Showing the formation in colored strata. The logs on the ground grew upon a level seven hundred feet higher

The trunk is 111 feet long. The stone piers were built to preserve it

Areas of petrified wood are common in many parts of the Navajo country and its surrounding deserts. The larger areas are marked on the Geological Survey maps, and many lesser areas are mentioned in reports. There are references to rooted stumps. The three groups in the Petrified Forest National Monument, near the town of Adamana, Arizona, were chosen for conservation because they are the largest and perhaps the finest; at the time, the gorgeously colored logs were being carried away in quantities to be cut up into table-tops.

As a matter of fact, these are not forests. Most of these trees grew upon levels seven hundred feet or more higher than where they now lie and at unknown distances; floods left them here.

The First Forest, which lies six miles south of Adamana, contains thousands of broken lengths. One unbroken log a hundred and eleven feet long bridges a canyon forty-five feet wide, a remarkable spectacle. In the Second Forest, which lies two miles and a half south of that, and the Third Forest, which is thirteen miles south of Adamana and eighteen miles southeast of Holbrook, most of the trunks appear to lie in their original positions. One which was measured by Doctor G. H. Knowlton of the Smithsonian Institution was more than seven feet in diameter and a hundred and twenty feet long. He estimates the average diameters at three or four feet, while lengths vary from sixty to a hundred feet.

The coloring of the wood is variegated and brilliant. "The state of mineralization in which most of this wood exists," writes Professor Lester F. Ward, paleobotanist, "almost places them among the gems or precious stones. Not only are chalcedony, opals, and agates found among them, but many approach the condition of jasper and onyx." "The chemistry of the process of petrifaction or silicification," writes Doctor George P. Merrill, Curator of Geology in the National Museum, "is not quite clear. Silica is ordinarily looked upon as one of the most insoluble of substances. It is nevertheless readily soluble in alkaline solutions—i. e., solutions containing soda or potash. It is probable that the solutions permeating these buried logs were thus alkaline, and as the logs gradually decayed their organic matter was replaced, molecule by molecule, by silica. The brilliant red and other colors are due to the small amount of iron and manganese deposited together with the silica, and super-oxydized as the trunks are exposed to the air. The most brilliant colors are therefore to be found on the surface."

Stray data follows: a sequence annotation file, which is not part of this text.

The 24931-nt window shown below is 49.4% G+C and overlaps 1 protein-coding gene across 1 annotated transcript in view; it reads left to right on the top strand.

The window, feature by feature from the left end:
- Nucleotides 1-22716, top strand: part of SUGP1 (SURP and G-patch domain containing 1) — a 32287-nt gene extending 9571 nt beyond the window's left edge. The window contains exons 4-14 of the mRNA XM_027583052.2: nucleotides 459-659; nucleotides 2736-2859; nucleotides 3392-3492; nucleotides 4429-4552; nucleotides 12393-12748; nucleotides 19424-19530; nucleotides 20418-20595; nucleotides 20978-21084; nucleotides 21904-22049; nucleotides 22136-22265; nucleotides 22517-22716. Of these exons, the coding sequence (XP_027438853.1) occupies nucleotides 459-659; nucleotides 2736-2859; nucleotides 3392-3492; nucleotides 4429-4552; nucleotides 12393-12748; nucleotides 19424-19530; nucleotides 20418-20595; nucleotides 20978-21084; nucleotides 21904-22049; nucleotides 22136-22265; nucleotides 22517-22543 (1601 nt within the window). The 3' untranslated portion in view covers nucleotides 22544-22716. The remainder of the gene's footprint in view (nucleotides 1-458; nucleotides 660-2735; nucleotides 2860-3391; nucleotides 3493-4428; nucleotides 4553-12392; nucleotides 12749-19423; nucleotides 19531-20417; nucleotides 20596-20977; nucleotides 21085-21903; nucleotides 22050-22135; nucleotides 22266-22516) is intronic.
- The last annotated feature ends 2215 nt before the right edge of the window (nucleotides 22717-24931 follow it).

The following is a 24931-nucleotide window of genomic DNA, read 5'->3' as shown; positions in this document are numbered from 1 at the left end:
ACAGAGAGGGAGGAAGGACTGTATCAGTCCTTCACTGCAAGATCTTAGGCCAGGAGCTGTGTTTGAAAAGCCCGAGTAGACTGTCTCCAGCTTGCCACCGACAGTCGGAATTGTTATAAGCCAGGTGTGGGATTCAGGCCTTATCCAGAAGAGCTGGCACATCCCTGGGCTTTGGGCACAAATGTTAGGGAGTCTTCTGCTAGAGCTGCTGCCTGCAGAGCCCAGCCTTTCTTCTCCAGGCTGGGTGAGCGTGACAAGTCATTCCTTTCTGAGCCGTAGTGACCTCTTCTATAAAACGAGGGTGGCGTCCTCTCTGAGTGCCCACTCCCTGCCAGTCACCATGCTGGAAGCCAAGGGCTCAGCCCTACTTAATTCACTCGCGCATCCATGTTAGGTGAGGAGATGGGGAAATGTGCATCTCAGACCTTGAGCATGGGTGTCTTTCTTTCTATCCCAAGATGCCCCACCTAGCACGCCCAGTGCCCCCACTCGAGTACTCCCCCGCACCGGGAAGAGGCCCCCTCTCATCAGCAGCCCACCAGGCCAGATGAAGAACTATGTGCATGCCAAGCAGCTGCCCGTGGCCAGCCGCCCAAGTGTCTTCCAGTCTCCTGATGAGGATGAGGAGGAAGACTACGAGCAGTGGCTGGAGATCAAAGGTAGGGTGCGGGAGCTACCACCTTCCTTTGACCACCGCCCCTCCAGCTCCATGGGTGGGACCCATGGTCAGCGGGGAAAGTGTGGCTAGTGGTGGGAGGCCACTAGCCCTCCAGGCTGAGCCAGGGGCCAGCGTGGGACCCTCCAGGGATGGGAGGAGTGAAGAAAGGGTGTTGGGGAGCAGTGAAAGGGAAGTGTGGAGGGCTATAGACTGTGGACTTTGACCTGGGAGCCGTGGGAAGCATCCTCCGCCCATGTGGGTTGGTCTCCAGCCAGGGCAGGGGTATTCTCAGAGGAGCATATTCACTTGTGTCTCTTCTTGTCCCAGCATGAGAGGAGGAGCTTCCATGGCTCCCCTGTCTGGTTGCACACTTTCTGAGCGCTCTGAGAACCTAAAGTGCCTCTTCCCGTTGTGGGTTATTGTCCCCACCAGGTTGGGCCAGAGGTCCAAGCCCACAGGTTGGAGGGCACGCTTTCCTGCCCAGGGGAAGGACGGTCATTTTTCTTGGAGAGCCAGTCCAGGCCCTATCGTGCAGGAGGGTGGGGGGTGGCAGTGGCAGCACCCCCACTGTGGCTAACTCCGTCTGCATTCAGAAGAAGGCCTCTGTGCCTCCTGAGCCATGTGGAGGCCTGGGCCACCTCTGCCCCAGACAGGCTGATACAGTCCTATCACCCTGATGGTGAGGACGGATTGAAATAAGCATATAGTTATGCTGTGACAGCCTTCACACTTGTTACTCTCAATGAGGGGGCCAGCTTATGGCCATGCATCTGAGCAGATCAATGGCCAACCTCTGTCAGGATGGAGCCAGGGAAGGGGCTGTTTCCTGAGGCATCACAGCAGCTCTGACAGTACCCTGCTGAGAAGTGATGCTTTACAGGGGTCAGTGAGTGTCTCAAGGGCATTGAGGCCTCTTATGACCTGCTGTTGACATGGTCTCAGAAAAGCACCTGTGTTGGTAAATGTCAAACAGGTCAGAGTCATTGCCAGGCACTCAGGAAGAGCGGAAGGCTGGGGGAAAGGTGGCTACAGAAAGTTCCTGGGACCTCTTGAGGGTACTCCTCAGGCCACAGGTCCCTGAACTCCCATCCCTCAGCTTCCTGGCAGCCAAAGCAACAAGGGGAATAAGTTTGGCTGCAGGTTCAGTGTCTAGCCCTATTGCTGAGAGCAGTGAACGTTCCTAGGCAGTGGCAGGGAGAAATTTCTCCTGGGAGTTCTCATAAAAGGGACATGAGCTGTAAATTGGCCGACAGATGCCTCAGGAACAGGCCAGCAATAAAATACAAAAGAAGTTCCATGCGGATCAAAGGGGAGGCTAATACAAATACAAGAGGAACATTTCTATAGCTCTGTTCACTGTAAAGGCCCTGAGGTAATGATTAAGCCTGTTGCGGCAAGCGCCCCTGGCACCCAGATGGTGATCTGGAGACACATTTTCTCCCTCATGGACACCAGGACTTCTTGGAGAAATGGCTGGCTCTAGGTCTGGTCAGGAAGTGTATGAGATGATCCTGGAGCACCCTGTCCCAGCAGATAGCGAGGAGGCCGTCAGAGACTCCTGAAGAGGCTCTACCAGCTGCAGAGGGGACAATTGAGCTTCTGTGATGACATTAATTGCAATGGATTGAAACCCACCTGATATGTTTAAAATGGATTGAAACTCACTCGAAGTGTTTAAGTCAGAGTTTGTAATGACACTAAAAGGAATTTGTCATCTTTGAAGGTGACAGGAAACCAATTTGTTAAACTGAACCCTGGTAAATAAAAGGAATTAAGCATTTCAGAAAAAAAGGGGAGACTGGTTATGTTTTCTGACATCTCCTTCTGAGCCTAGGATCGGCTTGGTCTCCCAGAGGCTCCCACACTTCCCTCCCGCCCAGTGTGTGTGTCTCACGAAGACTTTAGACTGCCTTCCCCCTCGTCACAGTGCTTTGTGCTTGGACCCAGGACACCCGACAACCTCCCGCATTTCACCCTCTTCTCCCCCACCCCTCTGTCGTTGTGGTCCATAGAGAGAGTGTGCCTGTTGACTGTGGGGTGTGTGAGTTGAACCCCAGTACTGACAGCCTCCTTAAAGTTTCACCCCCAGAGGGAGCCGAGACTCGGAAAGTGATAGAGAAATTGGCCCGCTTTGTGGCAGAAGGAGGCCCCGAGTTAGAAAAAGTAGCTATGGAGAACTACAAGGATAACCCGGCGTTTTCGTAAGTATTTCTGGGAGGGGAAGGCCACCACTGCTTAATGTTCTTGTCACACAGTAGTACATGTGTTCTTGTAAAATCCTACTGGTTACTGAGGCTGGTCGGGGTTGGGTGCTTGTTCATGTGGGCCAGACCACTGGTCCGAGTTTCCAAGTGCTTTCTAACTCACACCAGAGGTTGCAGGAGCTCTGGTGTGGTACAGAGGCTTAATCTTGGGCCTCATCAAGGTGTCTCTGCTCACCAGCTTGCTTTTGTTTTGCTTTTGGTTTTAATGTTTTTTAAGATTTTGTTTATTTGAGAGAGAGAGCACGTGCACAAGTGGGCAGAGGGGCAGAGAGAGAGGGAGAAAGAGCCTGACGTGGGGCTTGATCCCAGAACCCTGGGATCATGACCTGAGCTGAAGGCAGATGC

The trees are of several species. All those identified by Doctor Knowlton were Araucaria, which do not now live in the northern hemisphere. Doctor E. C. Jeffrey, of Harvard, has described one genus unknown elsewhere.

To get the Petrified Forest into full prospective it is well to recall that these shales and sands were laid in water, above whose surface the land raised many times, only to sink again and accumulate new strata. The plateau now has fifty-seven hundred feet of altitude.

"When it is known," writes Doctor Knowlton, "that since the close of Triassic times probably more than fifty thousand feet of sediments have been deposited, it is seen that the age of the Triassic forests of Arizona can only be reckoned in millions of years—just how many it would be mere speculation to attempt to estimate. It is certain, also, that at one time the strata containing these petrified logs were themselves buried beneath thousands of feet of strata of later ages, which have in places been worn away sufficiently to expose the tree-bearing beds. Undoubtedly other forests as great or greater than those now exposed lie buried beneath the later formations."

A very interesting small forest, not in the reservation, lies nine miles north of Adamana.


The popular idea of a desert of dry drifting sand unrelieved except at occasional oases by evidences of life was born of our early geographies, which pictured the Sahara as the desert type. Far different indeed is our American desert, most of which has a few inches of rainfall in the early spring and grows a peculiar flora of remarkable individuality and beauty. The creosote bush seen from the car-windows shelters a few grasses which brown and die by summer, but help to color the landscape the year around. Many low flowering plants gladden the desert springtime, and in the far south and particularly in the far southwest are several varieties of cactus which attain great size. The frequenter of the desert soon correlates its flora with its other scenic elements and finds all rich and beautiful.

In southwestern Arizona and along the southern border of California this strange flora finds its fullest expression. Here one enters a new fairy-land, a region of stinging bushes and upstanding monsters lifting ungainly arms to heaven. In 1914, to conserve one of the many rich tracts of desert flora, President Wilson created the Papago Saguaro National Monument a few miles east of Phoenix, Arizona. Its two thousand and fifty acres include fine examples of innumerable desert species in fullest development.